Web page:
While each robot will be linked very closely to other technologies like sensors or remote controls, they will all leverage connectivity in some form to function. This can take the form of a person controlling the robot onboard or onshore, or even simply the data that is relayed to each robot to function.
Big Data and Analytics
With the vast amount of data that will be transmitted and used from vessels, the need for IT infrastructure will exponentially grow. However, installing large racks of equipment onboard will inevitably take up valuable space and resources. In addition, storing data onboard could be risky in the case of a breach or hazardous situation.
With stable connectivity, data can reliably be stored and retrieved from onshore locations. Furthermore, cognitive systems will act as data interpreters to streamline the process and offer an intuitive interface between people and machines.
The importance of connectivity
Today it is more critical than ever before to secure reliable and stable connectivity for maritime operations. Connectivity will boost dynamic routing, considering weather, currents and traffic and knowing which is the most efficient route. It will power the innovations of the maritime industry now and into the future and help maritime companies stay competitive both on the sea and off it.
Eutelsat's solution - ADVANCE Maritime
Eutelsat's satellite network covers every continent with a strategically placed fleet of orbiting satellites. No matter how remote the locations you visit, the distance you travel or the industry you are in, we have the connectivity solution for your needs.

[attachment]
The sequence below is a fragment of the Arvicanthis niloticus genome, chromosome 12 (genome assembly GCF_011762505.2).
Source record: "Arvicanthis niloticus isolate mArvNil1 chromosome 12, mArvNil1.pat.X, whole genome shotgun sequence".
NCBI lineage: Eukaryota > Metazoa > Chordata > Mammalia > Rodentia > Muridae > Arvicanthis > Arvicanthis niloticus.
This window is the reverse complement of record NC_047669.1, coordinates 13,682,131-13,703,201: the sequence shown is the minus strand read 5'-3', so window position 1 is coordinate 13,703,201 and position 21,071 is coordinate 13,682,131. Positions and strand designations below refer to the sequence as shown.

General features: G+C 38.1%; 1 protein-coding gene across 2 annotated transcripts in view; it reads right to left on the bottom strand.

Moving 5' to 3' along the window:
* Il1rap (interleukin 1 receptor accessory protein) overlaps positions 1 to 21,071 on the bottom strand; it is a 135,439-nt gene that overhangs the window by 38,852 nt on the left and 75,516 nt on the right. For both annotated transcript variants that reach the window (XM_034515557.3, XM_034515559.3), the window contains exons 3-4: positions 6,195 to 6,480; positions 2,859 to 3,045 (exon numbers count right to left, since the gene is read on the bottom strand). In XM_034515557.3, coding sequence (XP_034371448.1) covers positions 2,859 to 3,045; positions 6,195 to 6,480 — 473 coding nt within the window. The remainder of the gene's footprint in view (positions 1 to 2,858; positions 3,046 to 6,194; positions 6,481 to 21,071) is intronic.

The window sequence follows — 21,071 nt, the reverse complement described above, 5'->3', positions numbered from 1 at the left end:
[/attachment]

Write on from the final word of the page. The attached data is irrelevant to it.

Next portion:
Eutelsat ADVANCE Maritime offers vital connectivity with reliable high-speed communications to manage critical data and connectivity across vast coverage areas. It is specially designed to meet the connectivity needs of maritime users in the most remote areas of the world and offers packaged and wholesale solutions for service providers depending on their business model. ADVANCE is precisely the connectivity asset maritime companies need to take full advantage of the latest innovations and industry trends.
Advantages of ADVANCE Maritime
Future proof your operations
Dynamic, scalable service plans
Establishing reliable and stable connectivity should be a priority for the maritime industry. As new technology develops and is widely implemented, the need for connectivity will continue to rise.
If you would like to secure the most reliable and effective connectivity for your own maritime operations, consider Eutelsat ADVANCE Maritime. Only Eutelsat can offer the speed, reliability and convenience that comes with a premier satellite connectivity provider.
Contact us today to discover the ADVANCE advantage, or visit our official ADVANCE webpage for more information.
Eutelsat Communications SA published this content on 21 October 2021 and is solely responsible for the information contained therein. Distributed by Public, unedited and unaltered, on 21 October 2021 10:53:01 UTC.